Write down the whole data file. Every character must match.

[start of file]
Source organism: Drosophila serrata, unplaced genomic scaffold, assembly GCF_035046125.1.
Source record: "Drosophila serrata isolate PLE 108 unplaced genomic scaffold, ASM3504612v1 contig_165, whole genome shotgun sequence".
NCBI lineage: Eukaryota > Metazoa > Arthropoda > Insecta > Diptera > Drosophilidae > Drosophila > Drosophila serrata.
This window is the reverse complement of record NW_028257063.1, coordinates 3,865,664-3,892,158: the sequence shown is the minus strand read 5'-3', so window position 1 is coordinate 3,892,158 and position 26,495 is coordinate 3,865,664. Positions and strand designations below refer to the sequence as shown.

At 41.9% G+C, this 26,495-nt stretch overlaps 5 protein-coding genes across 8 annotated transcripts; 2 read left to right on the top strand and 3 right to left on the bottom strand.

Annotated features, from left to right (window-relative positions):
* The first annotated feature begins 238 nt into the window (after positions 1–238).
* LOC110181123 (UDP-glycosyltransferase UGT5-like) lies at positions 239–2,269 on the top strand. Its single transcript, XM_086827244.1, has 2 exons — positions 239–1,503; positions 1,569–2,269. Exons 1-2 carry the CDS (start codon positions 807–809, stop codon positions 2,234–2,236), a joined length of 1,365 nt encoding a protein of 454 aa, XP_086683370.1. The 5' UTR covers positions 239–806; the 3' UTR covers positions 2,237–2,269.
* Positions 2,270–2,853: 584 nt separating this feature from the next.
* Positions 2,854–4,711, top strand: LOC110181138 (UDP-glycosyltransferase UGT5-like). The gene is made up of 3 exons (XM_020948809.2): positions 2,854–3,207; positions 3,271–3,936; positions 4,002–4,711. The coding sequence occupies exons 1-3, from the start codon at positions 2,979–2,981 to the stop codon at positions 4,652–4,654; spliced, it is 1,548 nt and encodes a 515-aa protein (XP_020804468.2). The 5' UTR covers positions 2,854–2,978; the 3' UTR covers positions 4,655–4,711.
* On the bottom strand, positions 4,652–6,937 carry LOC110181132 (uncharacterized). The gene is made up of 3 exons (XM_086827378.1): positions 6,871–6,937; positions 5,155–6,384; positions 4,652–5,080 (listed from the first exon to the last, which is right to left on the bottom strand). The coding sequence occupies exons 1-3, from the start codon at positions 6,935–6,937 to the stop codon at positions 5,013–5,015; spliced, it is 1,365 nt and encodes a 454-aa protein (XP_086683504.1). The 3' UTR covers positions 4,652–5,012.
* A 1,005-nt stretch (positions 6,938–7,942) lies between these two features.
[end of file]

Source organism: Drosophila serrata, unplaced genomic scaffold, assembly GCF_035046125.1.
Source record: "Drosophila serrata isolate PLE 108 unplaced genomic scaffold, ASM3504612v1 contig_165, whole genome shotgun sequence".
NCBI lineage: Eukaryota > Metazoa > Arthropoda > Insecta > Diptera > Drosophilidae > Drosophila > Drosophila serrata.
This window is the reverse complement of record NW_028257063.1, coordinates 3,865,664-3,892,158: the sequence shown is the minus strand read 5'-3', so window position 1 is coordinate 3,892,158 and position 26,495 is coordinate 3,865,664. Positions and strand designations below refer to the sequence as shown.

At 41.9% G+C, this 26,495-nt stretch overlaps 5 protein-coding genes across 8 annotated transcripts; 2 read left to right on the top strand and 3 right to left on the bottom strand.

Annotated features, from left to right (window-relative positions):
* The first annotated feature begins 238 nt into the window (after positions 1–238).
* LOC110181123 (UDP-glycosyltransferase UGT5-like) lies at positions 239–2,269 on the top strand. Its single transcript, XM_086827244.1, has 2 exons — positions 239–1,503; positions 1,569–2,269. Exons 1-2 carry the CDS (start codon positions 807–809, stop codon positions 2,234–2,236), a joined length of 1,365 nt encoding a protein of 454 aa, XP_086683370.1. The 5' UTR covers positions 239–806; the 3' UTR covers positions 2,237–2,269.
* Positions 2,270–2,853: 584 nt separating this feature from the next.
* Positions 2,854–4,711, top strand: LOC110181138 (UDP-glycosyltransferase UGT5-like). The gene is made up of 3 exons (XM_020948809.2): positions 2,854–3,207; positions 3,271–3,936; positions 4,002–4,711. The coding sequence occupies exons 1-3, from the start codon at positions 2,979–2,981 to the stop codon at positions 4,652–4,654; spliced, it is 1,548 nt and encodes a 515-aa protein (XP_020804468.2). The 5' UTR covers positions 2,854–2,978; the 3' UTR covers positions 4,655–4,711.
* On the bottom strand, positions 4,652–6,937 carry LOC110181132 (uncharacterized). The gene is made up of 3 exons (XM_086827378.1): positions 6,871–6,937; positions 5,155–6,384; positions 4,652–5,080 (listed from the first exon to the last, which is right to left on the bottom strand). The coding sequence occupies exons 1-3, from the start codon at positions 6,935–6,937 to the stop codon at positions 5,013–5,015; spliced, it is 1,365 nt and encodes a 454-aa protein (XP_086683504.1). The 3' UTR covers positions 4,652–5,012.
* A 1,005-nt stretch (positions 6,938–7,942) lies between these two features.